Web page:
From the department of I-told-you-so:
Lately, many people are hearing an echo — faintly perhaps but distinctly audible — of the stagflation of the 1970s.
Even as economic growth sags, oil and gasoline prices are surging to new heights. Gold is on the rise, along with the prices of such basic commodities as wheat and steel. And on Wednesday, with the latest government report on consumer prices, there are signs that overall inflation, after years of only modest increases, may be breaking out of its box.
For the Federal Reserve and its chairman, Ben S. Bernanke, all this could not come at a worse time. With the credit markets in disarray from the collapse of the housing bubble, Mr. Bernanke is cutting rates in a headlong rush to blunt the risks of recession.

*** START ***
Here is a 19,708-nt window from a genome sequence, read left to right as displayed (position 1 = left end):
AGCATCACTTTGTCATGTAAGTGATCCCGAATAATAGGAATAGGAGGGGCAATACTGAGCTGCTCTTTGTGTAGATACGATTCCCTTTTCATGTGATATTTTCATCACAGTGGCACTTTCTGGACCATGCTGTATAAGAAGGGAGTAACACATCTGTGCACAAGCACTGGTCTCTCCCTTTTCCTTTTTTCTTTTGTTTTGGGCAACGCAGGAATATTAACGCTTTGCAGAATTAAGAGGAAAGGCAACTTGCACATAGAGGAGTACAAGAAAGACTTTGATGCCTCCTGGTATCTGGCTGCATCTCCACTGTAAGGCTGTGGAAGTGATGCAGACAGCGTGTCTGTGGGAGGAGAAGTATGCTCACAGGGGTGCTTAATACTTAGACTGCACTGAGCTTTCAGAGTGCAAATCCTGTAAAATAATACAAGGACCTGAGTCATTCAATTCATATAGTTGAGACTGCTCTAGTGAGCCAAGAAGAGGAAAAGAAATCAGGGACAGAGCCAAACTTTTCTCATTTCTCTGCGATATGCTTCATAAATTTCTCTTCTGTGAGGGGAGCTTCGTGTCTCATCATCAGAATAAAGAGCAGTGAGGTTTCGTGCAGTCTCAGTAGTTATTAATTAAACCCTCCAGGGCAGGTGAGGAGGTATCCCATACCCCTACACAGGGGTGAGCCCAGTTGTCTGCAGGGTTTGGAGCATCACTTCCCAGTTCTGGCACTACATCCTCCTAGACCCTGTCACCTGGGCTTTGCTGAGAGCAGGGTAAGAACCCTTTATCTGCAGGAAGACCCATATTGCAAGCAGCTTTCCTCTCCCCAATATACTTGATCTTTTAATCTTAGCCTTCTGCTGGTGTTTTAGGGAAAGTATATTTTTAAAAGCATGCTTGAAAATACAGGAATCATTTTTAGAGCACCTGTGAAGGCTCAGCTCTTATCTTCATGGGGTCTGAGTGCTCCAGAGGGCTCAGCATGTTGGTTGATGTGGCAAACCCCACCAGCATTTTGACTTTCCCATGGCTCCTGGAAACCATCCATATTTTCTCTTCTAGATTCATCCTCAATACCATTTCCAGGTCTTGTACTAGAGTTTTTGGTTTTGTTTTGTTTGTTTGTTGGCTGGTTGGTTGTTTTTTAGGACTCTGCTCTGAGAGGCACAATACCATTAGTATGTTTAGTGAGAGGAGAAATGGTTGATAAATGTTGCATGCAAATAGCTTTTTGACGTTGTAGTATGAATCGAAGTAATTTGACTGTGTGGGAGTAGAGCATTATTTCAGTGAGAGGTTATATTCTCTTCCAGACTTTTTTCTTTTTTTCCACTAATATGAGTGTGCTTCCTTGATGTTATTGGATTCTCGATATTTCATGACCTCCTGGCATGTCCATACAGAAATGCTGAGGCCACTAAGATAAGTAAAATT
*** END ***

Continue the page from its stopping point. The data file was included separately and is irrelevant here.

But in putting its emphasis above all on reviving growth, America’s central bank, according to some economists and even a few Fed officials, may face a bigger inflation problem down the road.
“They are cutting rates with a bill to be paid later," said John Ryding, chief United States economist at Bear Stearns. “The question is not, will we get inflation, but how much will it cost to stuff the genie back in the bottle. This has the feel of 1970s stagflation.”